The insurance industry should consider atmospheric and remote influences as well as sea surface temperature when modelling hurricane risk, the Met Office said today.
30 MAY 2012 | THE ACTUARY NEWSDESK: NICK MANN
Analysis published by the Met Office in conjunction with Lloyd's shows insurers how to reduce their overall exposure to hurricane risk by understanding different views from the market norm.
In particular, it explores how atmospheric climate and oceanic conditions influence the formation of powerful storms and what drives them to make landfall. Landfalling hurricanes in the US are the costliest of all natural hazards, with Hurricanes Katrina, Wilma and Rita costing an estimated $90bn.
The analysis,Hurricanes and Long-term Climate Variability, uses the latest research papers from a number of leading organisations, including the Met Office and the National Oceanic and Atmospheric Administration, to develop understanding on what drives changes in hurricane landfalling risks by examining the underlying physical causes. Its authors believe doing so will help to validate some commonly used statistical relationships and potentially find others.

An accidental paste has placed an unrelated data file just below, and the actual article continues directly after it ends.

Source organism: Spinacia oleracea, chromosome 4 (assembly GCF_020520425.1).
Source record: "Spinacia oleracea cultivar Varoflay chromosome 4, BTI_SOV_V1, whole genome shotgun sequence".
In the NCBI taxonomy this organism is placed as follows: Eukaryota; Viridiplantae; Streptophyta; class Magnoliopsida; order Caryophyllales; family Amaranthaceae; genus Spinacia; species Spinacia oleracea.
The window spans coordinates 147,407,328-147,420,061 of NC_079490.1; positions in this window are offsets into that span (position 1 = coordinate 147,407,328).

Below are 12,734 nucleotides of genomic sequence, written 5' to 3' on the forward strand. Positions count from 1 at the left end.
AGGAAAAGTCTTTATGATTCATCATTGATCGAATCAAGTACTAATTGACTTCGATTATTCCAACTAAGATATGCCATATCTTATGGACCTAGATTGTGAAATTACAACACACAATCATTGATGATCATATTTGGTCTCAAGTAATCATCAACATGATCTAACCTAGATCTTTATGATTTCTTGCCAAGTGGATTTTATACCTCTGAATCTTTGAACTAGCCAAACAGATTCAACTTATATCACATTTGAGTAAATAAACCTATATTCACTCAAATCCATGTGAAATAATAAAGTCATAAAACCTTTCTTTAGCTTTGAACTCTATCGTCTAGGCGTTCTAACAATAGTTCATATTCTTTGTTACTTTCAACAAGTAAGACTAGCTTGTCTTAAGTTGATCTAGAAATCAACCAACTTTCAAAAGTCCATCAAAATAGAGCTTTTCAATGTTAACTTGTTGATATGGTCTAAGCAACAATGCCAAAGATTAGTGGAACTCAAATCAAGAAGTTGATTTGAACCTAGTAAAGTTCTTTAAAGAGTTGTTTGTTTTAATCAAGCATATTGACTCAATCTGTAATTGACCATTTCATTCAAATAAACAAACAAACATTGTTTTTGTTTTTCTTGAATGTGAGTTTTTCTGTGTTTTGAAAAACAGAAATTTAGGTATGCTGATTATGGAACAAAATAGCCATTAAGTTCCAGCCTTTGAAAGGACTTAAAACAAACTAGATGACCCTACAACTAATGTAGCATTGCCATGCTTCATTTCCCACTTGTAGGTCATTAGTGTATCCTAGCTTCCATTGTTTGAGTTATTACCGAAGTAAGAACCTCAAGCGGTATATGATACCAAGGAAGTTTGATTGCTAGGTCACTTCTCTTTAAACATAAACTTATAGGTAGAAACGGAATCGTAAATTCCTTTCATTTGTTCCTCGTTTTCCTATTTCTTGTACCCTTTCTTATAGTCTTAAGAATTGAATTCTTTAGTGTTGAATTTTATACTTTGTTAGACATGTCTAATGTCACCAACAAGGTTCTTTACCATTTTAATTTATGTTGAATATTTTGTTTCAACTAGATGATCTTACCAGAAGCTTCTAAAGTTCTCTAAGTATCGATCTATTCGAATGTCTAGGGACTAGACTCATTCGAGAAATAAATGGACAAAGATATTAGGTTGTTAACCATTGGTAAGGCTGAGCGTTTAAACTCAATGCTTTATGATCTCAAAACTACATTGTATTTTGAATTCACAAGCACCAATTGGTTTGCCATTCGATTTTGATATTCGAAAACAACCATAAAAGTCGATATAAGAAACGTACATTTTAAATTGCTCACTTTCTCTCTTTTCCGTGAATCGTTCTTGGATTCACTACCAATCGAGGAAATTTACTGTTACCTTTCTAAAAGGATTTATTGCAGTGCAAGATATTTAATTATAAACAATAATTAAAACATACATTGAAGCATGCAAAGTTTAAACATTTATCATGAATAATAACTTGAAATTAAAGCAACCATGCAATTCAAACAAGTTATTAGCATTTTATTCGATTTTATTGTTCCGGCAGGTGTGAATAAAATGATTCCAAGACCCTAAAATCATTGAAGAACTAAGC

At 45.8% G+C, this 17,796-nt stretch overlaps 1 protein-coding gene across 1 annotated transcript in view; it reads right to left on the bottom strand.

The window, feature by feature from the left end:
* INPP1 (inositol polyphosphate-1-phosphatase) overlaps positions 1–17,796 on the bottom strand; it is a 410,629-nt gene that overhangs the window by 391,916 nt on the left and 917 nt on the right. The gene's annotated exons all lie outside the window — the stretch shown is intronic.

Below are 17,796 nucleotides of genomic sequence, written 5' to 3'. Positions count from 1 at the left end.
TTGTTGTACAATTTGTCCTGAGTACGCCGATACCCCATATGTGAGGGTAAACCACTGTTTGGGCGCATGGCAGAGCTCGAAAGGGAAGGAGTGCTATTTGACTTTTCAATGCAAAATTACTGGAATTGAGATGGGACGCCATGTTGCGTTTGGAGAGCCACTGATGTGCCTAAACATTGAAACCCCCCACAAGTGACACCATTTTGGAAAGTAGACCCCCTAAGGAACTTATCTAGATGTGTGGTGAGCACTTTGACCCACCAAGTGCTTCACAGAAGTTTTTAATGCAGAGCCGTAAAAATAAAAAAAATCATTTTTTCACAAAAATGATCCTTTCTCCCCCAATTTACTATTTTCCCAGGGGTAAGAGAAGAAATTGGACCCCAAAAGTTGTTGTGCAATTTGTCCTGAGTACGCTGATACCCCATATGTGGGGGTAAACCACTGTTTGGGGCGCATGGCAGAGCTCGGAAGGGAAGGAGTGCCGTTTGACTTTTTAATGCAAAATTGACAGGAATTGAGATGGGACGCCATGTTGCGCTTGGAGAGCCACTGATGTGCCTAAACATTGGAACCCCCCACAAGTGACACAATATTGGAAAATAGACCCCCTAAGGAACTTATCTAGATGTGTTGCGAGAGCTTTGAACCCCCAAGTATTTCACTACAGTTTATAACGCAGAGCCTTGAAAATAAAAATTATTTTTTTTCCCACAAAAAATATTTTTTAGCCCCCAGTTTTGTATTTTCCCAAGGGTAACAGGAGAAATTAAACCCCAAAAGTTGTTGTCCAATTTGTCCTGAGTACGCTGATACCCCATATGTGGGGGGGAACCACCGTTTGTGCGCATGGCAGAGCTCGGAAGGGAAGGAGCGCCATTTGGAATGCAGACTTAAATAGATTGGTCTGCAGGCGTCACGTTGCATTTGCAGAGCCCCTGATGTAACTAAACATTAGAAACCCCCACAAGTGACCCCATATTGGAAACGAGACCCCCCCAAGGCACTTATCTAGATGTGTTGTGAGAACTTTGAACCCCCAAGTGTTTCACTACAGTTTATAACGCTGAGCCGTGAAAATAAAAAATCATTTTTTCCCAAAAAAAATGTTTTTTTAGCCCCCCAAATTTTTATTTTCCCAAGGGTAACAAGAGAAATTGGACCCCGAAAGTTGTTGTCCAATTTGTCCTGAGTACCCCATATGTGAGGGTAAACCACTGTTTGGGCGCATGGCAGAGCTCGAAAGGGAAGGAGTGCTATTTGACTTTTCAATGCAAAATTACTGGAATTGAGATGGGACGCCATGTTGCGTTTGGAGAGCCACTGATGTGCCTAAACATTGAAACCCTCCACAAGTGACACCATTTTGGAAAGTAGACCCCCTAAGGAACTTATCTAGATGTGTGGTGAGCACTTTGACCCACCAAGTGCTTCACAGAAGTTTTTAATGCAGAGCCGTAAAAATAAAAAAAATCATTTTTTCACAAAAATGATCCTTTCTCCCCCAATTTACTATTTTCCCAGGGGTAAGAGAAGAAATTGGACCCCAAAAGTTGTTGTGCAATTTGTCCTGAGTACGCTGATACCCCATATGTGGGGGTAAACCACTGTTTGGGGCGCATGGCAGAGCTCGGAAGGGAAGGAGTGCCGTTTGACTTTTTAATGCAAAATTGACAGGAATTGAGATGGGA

Neil Smith, manager for emerging risks at Lloyd's said: 'This study adds to the existing body of research on hurricane risk. It should help support and improve insurers' understanding of the risk, and play an important role in helping them manage their exposures and mitigate their potential losses.'
Dr Leon Hermanson, senior research scientist at the Met Office, added: 'As understanding grows, the phenomena highlighted in the study are likely to feature more in the models used by insurers and scientists to predict hurricane activity and their potential impact.
'There is still a considerable amount of uncertainty in the science linking hurricanes and climatic and oceanic phenomena, but scientific understanding is growing quickly.'